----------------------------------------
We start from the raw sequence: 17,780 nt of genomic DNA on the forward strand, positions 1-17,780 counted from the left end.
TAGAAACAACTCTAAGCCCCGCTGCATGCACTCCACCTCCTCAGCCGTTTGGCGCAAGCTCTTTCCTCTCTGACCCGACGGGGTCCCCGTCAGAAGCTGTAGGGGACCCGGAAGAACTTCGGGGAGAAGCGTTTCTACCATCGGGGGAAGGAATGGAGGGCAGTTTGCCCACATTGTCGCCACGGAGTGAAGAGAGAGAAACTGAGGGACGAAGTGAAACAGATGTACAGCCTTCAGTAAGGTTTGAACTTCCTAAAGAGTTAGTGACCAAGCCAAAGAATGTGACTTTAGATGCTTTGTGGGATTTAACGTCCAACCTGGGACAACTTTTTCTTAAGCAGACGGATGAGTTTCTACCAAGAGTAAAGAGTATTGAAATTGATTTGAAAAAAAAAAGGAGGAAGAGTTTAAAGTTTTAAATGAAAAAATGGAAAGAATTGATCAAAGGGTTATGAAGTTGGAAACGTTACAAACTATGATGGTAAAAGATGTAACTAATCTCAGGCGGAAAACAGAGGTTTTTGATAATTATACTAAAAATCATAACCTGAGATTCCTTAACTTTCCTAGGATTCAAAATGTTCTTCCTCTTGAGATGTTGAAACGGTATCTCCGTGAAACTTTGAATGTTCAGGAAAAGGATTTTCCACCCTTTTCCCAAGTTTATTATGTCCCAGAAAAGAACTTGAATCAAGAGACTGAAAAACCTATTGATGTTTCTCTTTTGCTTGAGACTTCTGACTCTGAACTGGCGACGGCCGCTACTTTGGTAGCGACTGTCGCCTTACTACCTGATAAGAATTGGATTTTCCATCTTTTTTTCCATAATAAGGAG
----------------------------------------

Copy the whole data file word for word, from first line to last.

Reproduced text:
We start from the raw sequence: 17,780 nt of genomic DNA on the forward strand, positions 1-17,780 counted from the left end.
TAGAAACAACTCTAAGCCCCGCTGCATGCACTCCACCTCCTCAGCCGTTTGGCGCAAGCTCTTTCCTCTCTGACCCGACGGGGTCCCCGTCAGAAGCTGTAGGGGACCCGGAAGAACTTCGGGGAGAAGCGTTTCTACCATCGGGGGAAGGAATGGAGGGCAGTTTGCCCACATTGTCGCCACGGAGTGAAGAGAGAGAAACTGAGGGACGAAGTGAAACAGATGTACAGCCTTCAGTAAGGTTTGAACTTCCTAAAGAGTTAGTGACCAAGCCAAAGAATGTGACTTTAGATGCTTTGTGGGATTTAACGTCCAACCTGGGACAACTTTTTCTTAAGCAGACGGATGAGTTTCTACCAAGAGTAAAGAGTATTGAAATTGATTTGAAAAAAAAAAGGAGGAAGAGTTTAAAGTTTTAAATGAAAAAATGGAAAGAATTGATCAAAGGGTTATGAAGTTGGAAACGTTACAAACTATGATGGTAAAAGATGTAACTAATCTCAGGCGGAAAACAGAGGTTTTTGATAATTATACTAAAAATCATAACCTGAGATTCCTTAACTTTCCTAGGATTCAAAATGTTCTTCCTCTTGAGATGTTGAAACGGTATCTCCGTGAAACTTTGAATGTTCAGGAAAAGGATTTTCCACCCTTTTCCCAAGTTTATTATGTCCCAGAAAAGAACTTGAATCAAGAGACTGAAAAACCTATTGATGTTTCTCTTTTGCTTGAGACTTCTGACTCTGAACTGGCGACGGCCGCTACTTTGGTAGCGACTGTCGCCTTACTACCTGATAAGAATTGGATTTTCCATCTTTTTTTCCATAATAAGGAG